Esther Moore – Secretary

We are excited about the various plans we have in place for the community, Africa and for the world at large. Follow us, join us and view the geospatial world through the eyes of African Women.

Author: Esther Moore

African Women In GIS

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NGOs - SDGs

Kudoti, South African Recycling Platform recognised as one of the global winners of the Nestlé’s 2021 Creating Shared Value Prize

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Kudoti Co-Founder, Matthieu de Gaudemar (Image: Medium)

Kudoti, South African recycling company, was announced in the top five winners of Nestlé 2021 Creating Shared Value (CSV) Prize, for their innovative recycling impact through technology.

The CSV Prize has been running for over 10 years and has identified multiple initiatives for some of today’s most critical environmental and social issues around the world. This year’s competition, conducted in partnership with the non-profit organization, Ashoka, was entitled ‘How do we create a waste-free future?’,  It aimed to identify and award innovative solutions with a system-change approach and a strong growth potential, or a replicable model for other social, cultural or geographical settings.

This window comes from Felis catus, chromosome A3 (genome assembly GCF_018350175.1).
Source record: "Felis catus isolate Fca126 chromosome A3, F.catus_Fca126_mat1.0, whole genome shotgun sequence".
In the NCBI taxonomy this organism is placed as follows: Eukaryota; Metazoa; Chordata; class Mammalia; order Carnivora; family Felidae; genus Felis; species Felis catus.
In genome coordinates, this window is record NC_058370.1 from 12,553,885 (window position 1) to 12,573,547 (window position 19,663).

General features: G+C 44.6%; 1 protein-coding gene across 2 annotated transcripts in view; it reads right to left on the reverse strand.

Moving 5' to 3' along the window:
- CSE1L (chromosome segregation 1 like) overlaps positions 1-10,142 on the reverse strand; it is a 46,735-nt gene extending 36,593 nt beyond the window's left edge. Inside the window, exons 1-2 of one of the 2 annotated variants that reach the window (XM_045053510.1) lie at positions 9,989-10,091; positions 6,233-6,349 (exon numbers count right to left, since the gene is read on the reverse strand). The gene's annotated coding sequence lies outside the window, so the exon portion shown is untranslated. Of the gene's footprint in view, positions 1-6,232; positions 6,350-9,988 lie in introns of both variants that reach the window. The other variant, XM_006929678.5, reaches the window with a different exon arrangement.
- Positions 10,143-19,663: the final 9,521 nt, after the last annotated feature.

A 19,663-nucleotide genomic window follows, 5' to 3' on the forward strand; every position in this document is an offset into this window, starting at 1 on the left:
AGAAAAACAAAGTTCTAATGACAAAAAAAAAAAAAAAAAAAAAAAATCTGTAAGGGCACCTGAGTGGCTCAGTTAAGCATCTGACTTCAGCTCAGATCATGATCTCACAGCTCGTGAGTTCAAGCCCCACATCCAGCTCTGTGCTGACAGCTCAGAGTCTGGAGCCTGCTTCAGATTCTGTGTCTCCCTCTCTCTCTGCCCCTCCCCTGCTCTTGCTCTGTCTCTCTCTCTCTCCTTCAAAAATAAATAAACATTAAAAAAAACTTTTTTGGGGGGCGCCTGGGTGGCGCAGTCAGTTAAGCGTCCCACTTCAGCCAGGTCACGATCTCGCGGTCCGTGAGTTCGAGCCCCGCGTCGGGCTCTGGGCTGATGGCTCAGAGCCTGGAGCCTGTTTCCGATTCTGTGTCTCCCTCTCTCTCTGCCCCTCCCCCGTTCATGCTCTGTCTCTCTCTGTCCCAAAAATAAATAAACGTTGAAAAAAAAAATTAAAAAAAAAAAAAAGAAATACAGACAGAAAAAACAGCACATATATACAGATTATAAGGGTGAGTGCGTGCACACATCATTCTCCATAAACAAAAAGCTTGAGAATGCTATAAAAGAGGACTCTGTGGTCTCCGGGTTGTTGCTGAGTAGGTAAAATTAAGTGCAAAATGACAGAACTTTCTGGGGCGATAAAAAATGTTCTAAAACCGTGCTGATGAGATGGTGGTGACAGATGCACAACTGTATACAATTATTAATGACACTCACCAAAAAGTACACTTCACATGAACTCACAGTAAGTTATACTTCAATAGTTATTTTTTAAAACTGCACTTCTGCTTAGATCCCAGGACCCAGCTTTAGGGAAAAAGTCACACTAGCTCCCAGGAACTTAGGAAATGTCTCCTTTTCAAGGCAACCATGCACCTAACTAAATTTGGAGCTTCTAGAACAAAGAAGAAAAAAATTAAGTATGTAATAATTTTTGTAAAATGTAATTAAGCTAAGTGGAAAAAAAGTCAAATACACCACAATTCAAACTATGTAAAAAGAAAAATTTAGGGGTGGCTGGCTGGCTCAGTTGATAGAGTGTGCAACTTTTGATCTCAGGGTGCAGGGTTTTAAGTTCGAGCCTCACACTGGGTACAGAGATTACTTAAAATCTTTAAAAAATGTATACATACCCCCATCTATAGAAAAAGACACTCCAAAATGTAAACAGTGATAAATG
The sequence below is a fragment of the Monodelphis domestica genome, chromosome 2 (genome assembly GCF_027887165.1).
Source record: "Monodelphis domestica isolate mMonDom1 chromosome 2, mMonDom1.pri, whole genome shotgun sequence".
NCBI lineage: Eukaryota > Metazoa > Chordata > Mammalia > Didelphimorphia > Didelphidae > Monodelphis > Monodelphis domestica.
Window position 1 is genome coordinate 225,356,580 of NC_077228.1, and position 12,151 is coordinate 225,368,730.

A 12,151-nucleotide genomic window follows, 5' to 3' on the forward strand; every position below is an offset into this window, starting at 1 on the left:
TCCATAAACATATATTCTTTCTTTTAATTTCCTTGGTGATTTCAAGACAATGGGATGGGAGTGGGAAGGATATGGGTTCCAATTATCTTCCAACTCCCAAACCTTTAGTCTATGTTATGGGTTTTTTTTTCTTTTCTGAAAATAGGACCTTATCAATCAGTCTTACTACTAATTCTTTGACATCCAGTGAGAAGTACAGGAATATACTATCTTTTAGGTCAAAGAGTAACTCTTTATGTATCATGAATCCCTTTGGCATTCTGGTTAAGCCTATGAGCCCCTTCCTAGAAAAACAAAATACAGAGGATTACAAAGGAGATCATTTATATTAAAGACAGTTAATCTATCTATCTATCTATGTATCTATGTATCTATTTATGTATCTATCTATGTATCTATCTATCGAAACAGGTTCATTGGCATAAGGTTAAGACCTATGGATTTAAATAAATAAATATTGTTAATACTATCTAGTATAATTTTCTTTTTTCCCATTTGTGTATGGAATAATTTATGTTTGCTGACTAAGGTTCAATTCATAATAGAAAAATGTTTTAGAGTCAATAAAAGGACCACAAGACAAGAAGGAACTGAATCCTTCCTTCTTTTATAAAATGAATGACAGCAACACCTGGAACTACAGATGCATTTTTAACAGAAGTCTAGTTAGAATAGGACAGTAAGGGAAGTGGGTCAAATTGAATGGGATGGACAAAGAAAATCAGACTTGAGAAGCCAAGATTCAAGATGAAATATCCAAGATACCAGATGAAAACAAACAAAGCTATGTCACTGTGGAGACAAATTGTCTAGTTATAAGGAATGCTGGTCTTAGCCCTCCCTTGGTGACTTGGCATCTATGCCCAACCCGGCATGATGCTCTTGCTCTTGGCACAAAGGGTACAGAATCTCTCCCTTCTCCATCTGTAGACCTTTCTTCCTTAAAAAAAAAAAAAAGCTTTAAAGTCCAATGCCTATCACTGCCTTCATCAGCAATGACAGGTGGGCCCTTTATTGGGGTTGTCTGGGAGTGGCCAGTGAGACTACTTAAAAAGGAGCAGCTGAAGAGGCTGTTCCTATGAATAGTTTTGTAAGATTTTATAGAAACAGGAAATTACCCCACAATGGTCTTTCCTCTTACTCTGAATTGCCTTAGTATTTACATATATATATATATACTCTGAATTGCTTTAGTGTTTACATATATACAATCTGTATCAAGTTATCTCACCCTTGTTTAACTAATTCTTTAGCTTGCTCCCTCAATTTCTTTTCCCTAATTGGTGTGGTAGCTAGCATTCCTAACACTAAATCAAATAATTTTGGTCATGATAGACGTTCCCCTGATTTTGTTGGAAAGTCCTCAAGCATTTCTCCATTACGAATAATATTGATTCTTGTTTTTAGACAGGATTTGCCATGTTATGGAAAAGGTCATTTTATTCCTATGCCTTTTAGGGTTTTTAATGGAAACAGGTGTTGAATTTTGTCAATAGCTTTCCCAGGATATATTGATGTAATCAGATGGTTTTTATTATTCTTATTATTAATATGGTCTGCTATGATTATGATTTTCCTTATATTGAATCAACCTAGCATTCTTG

Kudoti (meaning trash in Zulu) is changing business perspectives of waste into recovered materials through supply chain solutions.  The company’s digital approach helps track recyclable waste in real-time and matching it to demand. The use of technology improves market conditions for waste materials, which drives up recycling behaviour.

Matthieu de Gaudemar, one of the founders of Johannesburg-based Kudoti, expressed gratitude to Nestlé and Ashoka for this CSV initiative. “Businesses and individuals have a concept of waste as waste, when we should have a concept of waste as a resource.  With new business models, we can change the way that waste is viewed.”